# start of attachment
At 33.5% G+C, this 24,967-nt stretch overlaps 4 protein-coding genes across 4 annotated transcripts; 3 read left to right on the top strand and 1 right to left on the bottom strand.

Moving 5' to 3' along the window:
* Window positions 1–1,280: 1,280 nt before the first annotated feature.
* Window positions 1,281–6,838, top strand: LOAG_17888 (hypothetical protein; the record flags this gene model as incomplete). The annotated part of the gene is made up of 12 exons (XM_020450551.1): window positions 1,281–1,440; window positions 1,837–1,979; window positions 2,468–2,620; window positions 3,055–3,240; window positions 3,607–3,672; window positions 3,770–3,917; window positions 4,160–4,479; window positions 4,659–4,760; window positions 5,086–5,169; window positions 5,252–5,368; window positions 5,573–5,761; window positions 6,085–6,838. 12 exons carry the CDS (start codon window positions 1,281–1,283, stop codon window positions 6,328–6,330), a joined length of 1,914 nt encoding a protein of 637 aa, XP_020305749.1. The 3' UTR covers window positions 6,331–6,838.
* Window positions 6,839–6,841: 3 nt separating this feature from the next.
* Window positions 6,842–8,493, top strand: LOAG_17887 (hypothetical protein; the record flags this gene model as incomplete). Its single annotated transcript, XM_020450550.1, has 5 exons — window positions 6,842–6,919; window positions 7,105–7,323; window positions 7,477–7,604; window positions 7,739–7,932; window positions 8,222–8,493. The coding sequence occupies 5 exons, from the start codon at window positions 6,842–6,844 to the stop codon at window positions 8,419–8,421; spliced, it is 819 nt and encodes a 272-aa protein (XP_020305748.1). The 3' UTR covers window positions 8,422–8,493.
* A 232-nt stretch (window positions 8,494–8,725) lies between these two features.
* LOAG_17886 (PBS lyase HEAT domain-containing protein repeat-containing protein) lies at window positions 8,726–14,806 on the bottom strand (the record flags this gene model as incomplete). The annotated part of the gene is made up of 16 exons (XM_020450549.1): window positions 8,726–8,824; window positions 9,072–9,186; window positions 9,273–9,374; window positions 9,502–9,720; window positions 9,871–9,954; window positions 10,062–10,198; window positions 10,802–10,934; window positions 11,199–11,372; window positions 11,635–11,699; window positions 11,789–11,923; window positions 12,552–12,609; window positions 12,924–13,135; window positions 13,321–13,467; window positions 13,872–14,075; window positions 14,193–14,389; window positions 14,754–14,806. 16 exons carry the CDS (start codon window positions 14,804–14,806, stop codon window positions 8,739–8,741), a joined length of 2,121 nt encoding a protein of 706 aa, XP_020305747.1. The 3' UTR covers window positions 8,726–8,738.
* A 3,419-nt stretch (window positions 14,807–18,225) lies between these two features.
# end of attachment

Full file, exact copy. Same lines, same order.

At 33.5% G+C, this 24,967-nt stretch overlaps 4 protein-coding genes across 4 annotated transcripts; 3 read left to right on the top strand and 1 right to left on the bottom strand.

Moving 5' to 3' along the window:
* Window positions 1–1,280: 1,280 nt before the first annotated feature.
* Window positions 1,281–6,838, top strand: LOAG_17888 (hypothetical protein; the record flags this gene model as incomplete). The annotated part of the gene is made up of 12 exons (XM_020450551.1): window positions 1,281–1,440; window positions 1,837–1,979; window positions 2,468–2,620; window positions 3,055–3,240; window positions 3,607–3,672; window positions 3,770–3,917; window positions 4,160–4,479; window positions 4,659–4,760; window positions 5,086–5,169; window positions 5,252–5,368; window positions 5,573–5,761; window positions 6,085–6,838. 12 exons carry the CDS (start codon window positions 1,281–1,283, stop codon window positions 6,328–6,330), a joined length of 1,914 nt encoding a protein of 637 aa, XP_020305749.1. The 3' UTR covers window positions 6,331–6,838.
* Window positions 6,839–6,841: 3 nt separating this feature from the next.
* Window positions 6,842–8,493, top strand: LOAG_17887 (hypothetical protein; the record flags this gene model as incomplete). Its single annotated transcript, XM_020450550.1, has 5 exons — window positions 6,842–6,919; window positions 7,105–7,323; window positions 7,477–7,604; window positions 7,739–7,932; window positions 8,222–8,493. The coding sequence occupies 5 exons, from the start codon at window positions 6,842–6,844 to the stop codon at window positions 8,419–8,421; spliced, it is 819 nt and encodes a 272-aa protein (XP_020305748.1). The 3' UTR covers window positions 8,422–8,493.
* A 232-nt stretch (window positions 8,494–8,725) lies between these two features.
* LOAG_17886 (PBS lyase HEAT domain-containing protein repeat-containing protein) lies at window positions 8,726–14,806 on the bottom strand (the record flags this gene model as incomplete). The annotated part of the gene is made up of 16 exons (XM_020450549.1): window positions 8,726–8,824; window positions 9,072–9,186; window positions 9,273–9,374; window positions 9,502–9,720; window positions 9,871–9,954; window positions 10,062–10,198; window positions 10,802–10,934; window positions 11,199–11,372; window positions 11,635–11,699; window positions 11,789–11,923; window positions 12,552–12,609; window positions 12,924–13,135; window positions 13,321–13,467; window positions 13,872–14,075; window positions 14,193–14,389; window positions 14,754–14,806. 16 exons carry the CDS (start codon window positions 14,804–14,806, stop codon window positions 8,739–8,741), a joined length of 2,121 nt encoding a protein of 706 aa, XP_020305747.1. The 3' UTR covers window positions 8,726–8,738.
* A 3,419-nt stretch (window positions 14,807–18,225) lies between these two features.